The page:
On Friday night, I accidentally tuned into the Anderson Cooper show on CNN. If you've never seen this program before, the idea is that Anderson is sent out into the field to exotic and newsworthy locales, and then reports on how being there makes him personally feel on an emotional level (e.g. "It's really eerie to be here. I have this feeling--it's hard to describe"). On Friday, he'd been sent to Greenland. (Perhaps he welshed on a bet with a CNN boss or something.) The topic, needless to say, was global warming. Anderson was there because Greenland is made mostly of ice, and some of it appears to be melting. ("It's literally changing the map of this country!")
With Anderson in Greenland was Jeff Corwin, a hyperactive environmentalist TV nature show host who I used to have trouble distinguishing from Steve Irwin, though that problem has abated somewhat in the last year. This, of course, was a program about science, part of CNN's ongoing "Doomed Planet of Death" series (or something along those lines). The purpose of the program is to convince us that science shows we're in real trouble.
So Anderson, in telling us about his feelings, mentions that it's eerie and disorienting to be in Greenland because you can't really see the horizon. Because of the color of the ice and the color of the sky, it all looks like one. At this point, "wildlife biologist" Jeff Corwin, whom CNN had flown all the way to Greenland in an effort to help Anderson Cooper make the scientific point that the earth is doomed, chimed in to add some science. I'm taking this directly from CNN's transcript, since I actually had to double-check it to make sure I heard him correctly:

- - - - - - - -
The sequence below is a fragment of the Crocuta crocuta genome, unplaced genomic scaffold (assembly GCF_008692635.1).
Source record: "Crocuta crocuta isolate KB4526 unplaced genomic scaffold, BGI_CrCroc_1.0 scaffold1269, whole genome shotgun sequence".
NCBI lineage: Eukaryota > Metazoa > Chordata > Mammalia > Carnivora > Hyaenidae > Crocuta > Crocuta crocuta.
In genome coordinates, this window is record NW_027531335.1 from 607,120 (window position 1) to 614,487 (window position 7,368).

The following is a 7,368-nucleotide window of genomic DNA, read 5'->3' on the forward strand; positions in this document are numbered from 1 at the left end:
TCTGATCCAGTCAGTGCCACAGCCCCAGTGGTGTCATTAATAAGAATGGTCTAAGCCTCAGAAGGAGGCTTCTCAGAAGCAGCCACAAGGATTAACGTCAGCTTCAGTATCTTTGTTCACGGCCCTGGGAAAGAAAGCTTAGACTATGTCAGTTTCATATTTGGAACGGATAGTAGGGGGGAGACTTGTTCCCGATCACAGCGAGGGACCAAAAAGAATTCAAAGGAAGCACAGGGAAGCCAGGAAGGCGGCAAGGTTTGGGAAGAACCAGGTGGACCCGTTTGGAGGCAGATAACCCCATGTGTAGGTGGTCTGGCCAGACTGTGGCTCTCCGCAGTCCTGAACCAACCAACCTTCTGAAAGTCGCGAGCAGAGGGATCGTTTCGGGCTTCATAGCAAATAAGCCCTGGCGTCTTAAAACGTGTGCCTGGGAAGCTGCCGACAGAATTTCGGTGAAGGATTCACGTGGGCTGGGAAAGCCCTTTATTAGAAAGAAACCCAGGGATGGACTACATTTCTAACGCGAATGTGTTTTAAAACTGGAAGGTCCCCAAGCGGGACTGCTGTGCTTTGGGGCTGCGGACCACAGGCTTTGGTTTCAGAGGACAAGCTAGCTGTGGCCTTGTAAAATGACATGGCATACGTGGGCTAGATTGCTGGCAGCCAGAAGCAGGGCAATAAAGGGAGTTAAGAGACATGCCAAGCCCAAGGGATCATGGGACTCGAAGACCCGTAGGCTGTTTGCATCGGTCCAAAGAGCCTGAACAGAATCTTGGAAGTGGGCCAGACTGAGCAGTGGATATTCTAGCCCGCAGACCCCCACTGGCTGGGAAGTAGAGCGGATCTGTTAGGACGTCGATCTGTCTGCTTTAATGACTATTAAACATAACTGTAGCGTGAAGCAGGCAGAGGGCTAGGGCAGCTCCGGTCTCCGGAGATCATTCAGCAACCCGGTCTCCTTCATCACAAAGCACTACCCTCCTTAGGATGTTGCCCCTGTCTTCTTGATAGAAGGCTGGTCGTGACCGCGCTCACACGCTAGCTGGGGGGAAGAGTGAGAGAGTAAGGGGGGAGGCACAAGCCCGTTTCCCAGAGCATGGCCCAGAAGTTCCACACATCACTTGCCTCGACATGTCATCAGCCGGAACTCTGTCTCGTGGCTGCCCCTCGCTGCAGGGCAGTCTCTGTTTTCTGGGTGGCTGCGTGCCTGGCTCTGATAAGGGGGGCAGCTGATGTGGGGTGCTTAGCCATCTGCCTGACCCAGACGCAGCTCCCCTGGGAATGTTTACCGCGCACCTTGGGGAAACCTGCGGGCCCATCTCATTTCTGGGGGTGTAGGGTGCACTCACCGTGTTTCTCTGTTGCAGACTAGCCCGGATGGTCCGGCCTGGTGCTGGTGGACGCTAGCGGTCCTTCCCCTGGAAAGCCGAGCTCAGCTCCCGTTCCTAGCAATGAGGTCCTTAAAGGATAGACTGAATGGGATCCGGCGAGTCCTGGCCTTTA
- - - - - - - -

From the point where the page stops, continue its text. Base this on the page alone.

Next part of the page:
This is what's really amazing. If you were back home, for example, in New York, and you could see where the skyline is, you could see where the horizon is.That's right, kids. According to scientist Jeff Corwin, whom CNN has flown to Greenland to give us the Scientific Perspective on Global Warming, the reason you don't see a horizon in Greenland is because you're nearly at the top of the planet. See, when you stand at the top of this round planet, the horizon disappears...because you're so high up. I just hope he held onto something so that he didn't slide off. Presumably, that would be an awfully long fall from "the top of the planet."
But if you look, there's horizon all the way around you, which is really incredible. You're that close to the top of the world, that you don't get sort of a dividing point. You're completely surrounded by the top of the world.
So enough already, you doubting, obscurantist flat-earthers. Stop doubting science of global warming and get behind the geniuses before more of the horizon melts away and we're all hurtled into space.